Jointed curb bits we have used in the past have a disadvantage: The curb strap does not work well. The limited angle of closing of this bit (due to the design of the barrel) ensures that the curb strap works efficiently and clearly. If you watch a single-jointed curb bit (like the Tom Thumb) when rein pressure is applied, you’ll see the bit close inward and the curb strap loosen as a result. Either it is necessary to shorten the curb strap, or the shanks will move further back than the typical 45 degrees when the reins are used. Some riders are comfortable with the loose curb/shank movement choice. Here, though, the limited angle of closing makes the curb strap work close to the way it was designed.
We consider a shanked bit to be appropriate to horses with significant training — horses that work off our legs and neck rein well. While not excessive, the shank length of this bit isn’t necessary for some of our horses. Shorter shanks are fine.
The barrel design in the center of this mouthpiece also allows the mouthpiece bars to rotate independently. The Mylers call this Independent Side Movement. Each half of the mouthpiece rotates like a ball-and-socket joint inside the barrel. The bit is said to help lift the horse’s shoulder on one side and help him move in a more balanced manner.
Normally, we would be wary of this claim because this shank movement typically levers the purchase uncomfortably and confusingly into horse’s cheek on that side. However, other innovative features of this bit are that the purchase rings curve away from the horse’s cheeks and that each side’s shank and purchase move independently (both rotate 45 degrees). The shank and purchase motion is the result of a patented bushing found in the Myler’s bits. We found it difficult to get this bit’s headstall rings to poke the horse when we used one rein — and we are impressed.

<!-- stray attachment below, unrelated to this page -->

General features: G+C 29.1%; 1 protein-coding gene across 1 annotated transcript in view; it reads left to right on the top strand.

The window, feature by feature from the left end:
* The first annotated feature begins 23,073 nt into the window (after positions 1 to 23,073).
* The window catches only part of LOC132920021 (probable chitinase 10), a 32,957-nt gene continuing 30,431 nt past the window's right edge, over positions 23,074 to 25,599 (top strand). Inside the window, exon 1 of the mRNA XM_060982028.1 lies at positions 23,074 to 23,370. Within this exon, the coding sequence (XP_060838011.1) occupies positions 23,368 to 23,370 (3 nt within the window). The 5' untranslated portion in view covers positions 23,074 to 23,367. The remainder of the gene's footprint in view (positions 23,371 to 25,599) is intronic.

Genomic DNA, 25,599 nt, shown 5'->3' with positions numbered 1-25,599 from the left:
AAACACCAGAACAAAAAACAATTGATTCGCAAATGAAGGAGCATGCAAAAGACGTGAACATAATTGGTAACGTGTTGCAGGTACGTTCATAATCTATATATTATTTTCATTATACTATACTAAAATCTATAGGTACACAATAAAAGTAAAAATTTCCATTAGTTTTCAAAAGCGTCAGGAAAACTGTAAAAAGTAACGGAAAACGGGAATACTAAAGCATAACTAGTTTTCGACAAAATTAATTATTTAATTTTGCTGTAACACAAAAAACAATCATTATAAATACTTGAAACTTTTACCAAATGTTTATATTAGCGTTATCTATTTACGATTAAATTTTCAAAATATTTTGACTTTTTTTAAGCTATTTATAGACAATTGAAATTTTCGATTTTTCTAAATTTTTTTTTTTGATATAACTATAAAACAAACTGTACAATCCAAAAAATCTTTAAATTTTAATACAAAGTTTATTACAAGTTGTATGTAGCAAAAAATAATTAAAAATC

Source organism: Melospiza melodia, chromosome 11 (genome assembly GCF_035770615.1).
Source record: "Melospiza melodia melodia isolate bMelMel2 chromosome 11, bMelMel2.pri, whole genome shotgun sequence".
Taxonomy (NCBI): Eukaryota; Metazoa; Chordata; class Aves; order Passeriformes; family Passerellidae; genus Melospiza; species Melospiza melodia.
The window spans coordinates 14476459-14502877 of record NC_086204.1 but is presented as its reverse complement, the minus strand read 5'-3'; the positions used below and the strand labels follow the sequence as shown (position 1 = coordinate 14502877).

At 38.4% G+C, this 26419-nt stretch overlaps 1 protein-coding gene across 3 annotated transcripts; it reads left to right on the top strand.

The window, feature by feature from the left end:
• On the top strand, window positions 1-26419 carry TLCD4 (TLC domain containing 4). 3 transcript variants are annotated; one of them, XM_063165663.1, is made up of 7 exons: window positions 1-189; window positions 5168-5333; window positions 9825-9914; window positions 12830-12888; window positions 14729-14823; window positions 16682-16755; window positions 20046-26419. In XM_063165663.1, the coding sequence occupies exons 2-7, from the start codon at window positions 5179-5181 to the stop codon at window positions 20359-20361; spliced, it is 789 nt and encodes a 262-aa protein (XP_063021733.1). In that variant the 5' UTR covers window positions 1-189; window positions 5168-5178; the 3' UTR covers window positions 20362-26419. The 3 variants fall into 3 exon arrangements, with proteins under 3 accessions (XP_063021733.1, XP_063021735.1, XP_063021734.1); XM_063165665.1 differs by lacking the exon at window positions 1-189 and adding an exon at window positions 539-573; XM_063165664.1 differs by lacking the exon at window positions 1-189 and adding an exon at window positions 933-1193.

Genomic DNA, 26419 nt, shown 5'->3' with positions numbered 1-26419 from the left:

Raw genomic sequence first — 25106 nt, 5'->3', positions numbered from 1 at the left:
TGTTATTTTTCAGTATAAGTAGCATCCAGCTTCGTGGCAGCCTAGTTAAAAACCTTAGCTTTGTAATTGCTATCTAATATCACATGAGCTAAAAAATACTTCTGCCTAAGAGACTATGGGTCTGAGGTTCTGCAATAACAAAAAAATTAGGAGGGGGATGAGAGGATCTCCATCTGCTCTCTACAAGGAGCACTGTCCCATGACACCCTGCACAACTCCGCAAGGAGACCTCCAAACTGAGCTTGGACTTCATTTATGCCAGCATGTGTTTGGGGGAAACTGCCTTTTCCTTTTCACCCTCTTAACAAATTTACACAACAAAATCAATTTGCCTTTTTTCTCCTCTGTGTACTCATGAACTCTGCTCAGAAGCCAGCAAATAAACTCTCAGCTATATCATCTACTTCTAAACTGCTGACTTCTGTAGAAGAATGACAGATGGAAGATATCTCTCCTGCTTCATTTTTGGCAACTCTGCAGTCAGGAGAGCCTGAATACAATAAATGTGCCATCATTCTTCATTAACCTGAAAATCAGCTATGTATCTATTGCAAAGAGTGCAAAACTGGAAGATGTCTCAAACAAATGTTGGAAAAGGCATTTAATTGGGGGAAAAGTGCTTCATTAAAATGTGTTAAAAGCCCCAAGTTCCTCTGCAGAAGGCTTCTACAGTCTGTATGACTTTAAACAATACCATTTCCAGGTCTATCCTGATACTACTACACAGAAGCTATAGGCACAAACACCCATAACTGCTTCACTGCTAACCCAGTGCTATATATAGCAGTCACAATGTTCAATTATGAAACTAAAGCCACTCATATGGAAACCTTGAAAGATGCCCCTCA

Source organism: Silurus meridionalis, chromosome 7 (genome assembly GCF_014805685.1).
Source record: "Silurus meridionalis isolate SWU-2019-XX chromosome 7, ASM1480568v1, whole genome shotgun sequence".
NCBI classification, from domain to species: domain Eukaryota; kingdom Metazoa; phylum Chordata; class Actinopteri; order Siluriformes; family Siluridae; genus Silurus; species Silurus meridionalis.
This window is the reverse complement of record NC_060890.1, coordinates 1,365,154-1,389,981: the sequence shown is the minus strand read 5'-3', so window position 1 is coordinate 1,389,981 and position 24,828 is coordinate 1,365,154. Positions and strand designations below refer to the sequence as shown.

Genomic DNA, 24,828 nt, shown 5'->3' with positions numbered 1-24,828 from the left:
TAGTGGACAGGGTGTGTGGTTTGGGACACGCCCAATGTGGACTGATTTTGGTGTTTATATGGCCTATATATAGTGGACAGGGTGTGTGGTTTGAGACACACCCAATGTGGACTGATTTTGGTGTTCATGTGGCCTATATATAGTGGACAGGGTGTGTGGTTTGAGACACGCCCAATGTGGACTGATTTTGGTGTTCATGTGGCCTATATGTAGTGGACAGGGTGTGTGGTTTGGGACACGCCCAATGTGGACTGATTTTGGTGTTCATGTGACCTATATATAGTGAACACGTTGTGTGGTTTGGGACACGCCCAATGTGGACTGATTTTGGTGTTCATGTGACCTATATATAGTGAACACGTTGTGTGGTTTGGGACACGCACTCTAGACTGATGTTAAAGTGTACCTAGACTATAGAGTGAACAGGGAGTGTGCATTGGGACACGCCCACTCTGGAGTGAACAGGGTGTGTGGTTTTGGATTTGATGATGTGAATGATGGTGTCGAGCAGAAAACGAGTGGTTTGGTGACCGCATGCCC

If you occasionally use a slight leading rein to encourage your horse’s nose toward the inside, you’ll appreciate the 45-degree outward rotation of the shank without purchase twist, also.
The mouthpiece bars narrow significantly at the barrel edge and then fatten out again inside the barrel. We checked these mouthpiece-to-barrel attachments carefully for potential pinching action and don’t believe the horse’s tongue can get pinched. We would, however, routinely inspect the bars at their smallest diameter (at the barrel edges) since this narrowest diameter could be the weakest part of the bit. Myler’s has not seen any problems with wear or rust, but they will inspect any of their bits for you for the cost of postage if you have any questions.
While we’ll continue to teach neck reining in a snaffle or bosal, we do find this bit gives us the ability to communicate relatively clearly, for a curb, with one or the other side of the horse’s mouth. Our inside leading/opening rein works better with this bit than with any curb we have used, and we do need this occasionally as a bending reminder. We’ll continue to use training as the long-term solution for dropped inside shoulders, but this bit does allow a more snaffle-like indirect rein to be used.
The shanks are of commonly acceptable competition length, but check the rules of your organization about the mouthpiece.
This bit may be ordered from the manufacturer for $155. Their Z-33 (which we didn’t test) has the mouthpiece features of this bit but not the independent purchase-shank rotation ($120).
Contact Your Local Tack Store or: Myler’s Inc., 800/354-3613 or Toklat Originals, Inc., 888/286-5528. www.toklat.com.